DBA who stole consumer data gets 57 months in prison

Analysts call for guarantee that no one has full access to all of the networks and systems within an organization.

A former database administrator at Certegy Check Services who admitted last year that he stole the personal data of about 8.5 million consumers and sold the information to data brokers has been sentenced to 57 months in prison by a federal judge.

In addition, the judge ordered William G. Sullivan to pay almost $4 million in restitution to consumers victimized by the data-theft scheme, and to submit to three years' of court supervision upon his release from prison. The sentence was handed down last Thursday in the US District Court in Tampa, Fla.

Sullivan pleaded guilty to felony fraud charges last November, four months after the data thefts were disclosed by Certegy's parent company, Fidelity National Information Services Inc. As part of the plea agreement, prosecutors agreed to recommend a reduction from the maximum five-year sentence that Sullivan could have received.

Certegy, which is based in Florida, provides check-authorization services to financial institutions and merchants worldwide. According to court records, Sullivan, a resident of Florida's Pinellas County, systematically accessed Certegy's databases and downloaded consumer records over a five-year period starting in February 2002. The information that he stole included names, addresses, dates of birth, phone numbers, bank account as well as credit and debit card numbers, and payment card transaction data.

Sullivan admitted that he sold the data to an unidentified third party for a total of $580,000; the third party in turn sold the information to other data brokers. Sullivan even set up a company called S&S Computer Services, which he used as a front to sell the stolen data on his own, according to the court records.

His actions were discovered when a retailer that uses Certegy's service reported seeing a correlation between a small number of check transactions and the subsequent receipt of telephone and direct-mail marketing solicitations by some of its customers.

Fidelity, which refers to itself as FIS and is a separate company from both Fidelity Investments Inc. and Fidelity National Financial Inc., initially said that about 2.3 million consumer records had been stolen. But in filings with the U.S. Securities and Exchange Commision three weeks after the initial disclosure, FIS increased the count of compromised records to as much as 8.5 million. However, the company claimed that the stolen information had been used purely for direct marketing purposes and not to commit any kind of financial fraud.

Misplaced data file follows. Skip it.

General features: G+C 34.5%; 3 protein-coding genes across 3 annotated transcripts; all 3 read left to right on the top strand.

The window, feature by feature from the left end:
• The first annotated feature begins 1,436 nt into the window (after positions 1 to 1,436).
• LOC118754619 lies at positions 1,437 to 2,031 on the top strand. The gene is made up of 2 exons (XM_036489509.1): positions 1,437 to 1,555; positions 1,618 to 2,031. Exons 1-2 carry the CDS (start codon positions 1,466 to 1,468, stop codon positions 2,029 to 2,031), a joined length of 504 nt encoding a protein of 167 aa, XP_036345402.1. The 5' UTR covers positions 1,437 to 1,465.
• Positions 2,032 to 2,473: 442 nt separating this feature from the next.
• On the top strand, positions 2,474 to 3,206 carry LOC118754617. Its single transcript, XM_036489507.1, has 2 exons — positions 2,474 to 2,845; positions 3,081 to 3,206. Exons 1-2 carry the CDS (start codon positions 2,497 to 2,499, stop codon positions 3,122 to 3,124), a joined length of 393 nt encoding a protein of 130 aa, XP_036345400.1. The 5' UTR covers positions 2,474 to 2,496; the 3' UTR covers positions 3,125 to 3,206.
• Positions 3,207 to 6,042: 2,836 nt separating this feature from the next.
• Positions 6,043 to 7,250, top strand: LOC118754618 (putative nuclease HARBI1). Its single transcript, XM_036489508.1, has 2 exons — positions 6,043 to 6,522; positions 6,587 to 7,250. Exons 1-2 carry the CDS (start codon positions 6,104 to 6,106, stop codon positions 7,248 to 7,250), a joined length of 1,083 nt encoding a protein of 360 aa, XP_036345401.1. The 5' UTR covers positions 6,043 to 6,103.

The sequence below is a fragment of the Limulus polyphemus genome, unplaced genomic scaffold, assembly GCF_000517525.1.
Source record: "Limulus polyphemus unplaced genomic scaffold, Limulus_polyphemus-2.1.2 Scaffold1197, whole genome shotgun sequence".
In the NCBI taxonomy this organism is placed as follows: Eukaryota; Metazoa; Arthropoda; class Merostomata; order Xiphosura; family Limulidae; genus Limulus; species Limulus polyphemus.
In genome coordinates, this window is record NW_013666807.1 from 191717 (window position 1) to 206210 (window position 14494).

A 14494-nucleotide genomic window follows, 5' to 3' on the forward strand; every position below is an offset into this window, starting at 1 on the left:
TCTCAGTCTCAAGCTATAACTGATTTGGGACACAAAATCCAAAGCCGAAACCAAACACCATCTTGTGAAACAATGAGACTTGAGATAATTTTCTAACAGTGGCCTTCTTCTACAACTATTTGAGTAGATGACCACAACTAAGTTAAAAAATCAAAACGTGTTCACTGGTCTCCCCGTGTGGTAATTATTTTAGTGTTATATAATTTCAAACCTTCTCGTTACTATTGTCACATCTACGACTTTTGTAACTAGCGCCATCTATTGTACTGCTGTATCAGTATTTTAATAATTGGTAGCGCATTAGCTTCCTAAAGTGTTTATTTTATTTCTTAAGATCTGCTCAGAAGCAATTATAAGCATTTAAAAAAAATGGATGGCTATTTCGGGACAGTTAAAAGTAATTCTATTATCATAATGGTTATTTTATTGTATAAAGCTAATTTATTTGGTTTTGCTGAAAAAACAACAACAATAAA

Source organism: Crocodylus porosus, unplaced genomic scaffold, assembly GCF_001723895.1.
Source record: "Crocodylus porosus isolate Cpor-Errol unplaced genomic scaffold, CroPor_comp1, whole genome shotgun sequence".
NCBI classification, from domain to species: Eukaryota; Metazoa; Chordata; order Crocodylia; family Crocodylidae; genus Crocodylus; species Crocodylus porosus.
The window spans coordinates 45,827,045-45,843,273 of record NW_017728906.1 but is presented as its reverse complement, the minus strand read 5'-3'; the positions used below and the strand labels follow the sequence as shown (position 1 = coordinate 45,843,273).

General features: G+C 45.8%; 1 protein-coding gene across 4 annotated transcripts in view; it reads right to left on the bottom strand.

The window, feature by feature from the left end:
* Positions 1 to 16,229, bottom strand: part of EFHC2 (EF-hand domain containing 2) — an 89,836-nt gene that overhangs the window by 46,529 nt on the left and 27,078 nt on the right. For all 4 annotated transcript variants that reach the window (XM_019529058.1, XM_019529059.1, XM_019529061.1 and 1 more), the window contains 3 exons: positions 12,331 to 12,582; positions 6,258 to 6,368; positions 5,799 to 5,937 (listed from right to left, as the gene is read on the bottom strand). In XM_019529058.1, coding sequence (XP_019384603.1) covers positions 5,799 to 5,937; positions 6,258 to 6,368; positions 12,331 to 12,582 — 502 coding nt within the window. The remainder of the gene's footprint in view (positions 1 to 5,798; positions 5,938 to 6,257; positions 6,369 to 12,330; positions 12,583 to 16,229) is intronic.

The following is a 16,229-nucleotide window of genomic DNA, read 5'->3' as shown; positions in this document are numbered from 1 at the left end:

A California law firm quickly filed a class-action lawsuit against FIS and Certegy. in connection with the data thefts. Certegy offered to settle the suit earlier this year, proposing a deal that would include one year's worth of free credit monitoring services and limited amounts of identity theft insurance coverage and reimbursements for costs incurred as a result of the data breach.

The Sullivan case highlighted the threat posed to corporate data and systems by rogue insiders. Just this week, in yet another example of the now-familiar tale of employees gone bad, a network administrator for San Francisco's municipal government was arrested for allegedly locking other admins out of the city's wide area network by setting passwords that no one else knows. The city may have to replace its Cisco routers and switches as a result, potentially costing it US$250,000 or more.

Security analysts have long maintained that such incidents show why it's crucial for companies to monitor what's going on inside their networks in addition to focusing on external threats. Also needed, analysts say, are processes that ensure a separation of duties and guarantee that no one has full access to all of the networks and systems within an organization.

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Jaikumar Vijayan

Computerworld
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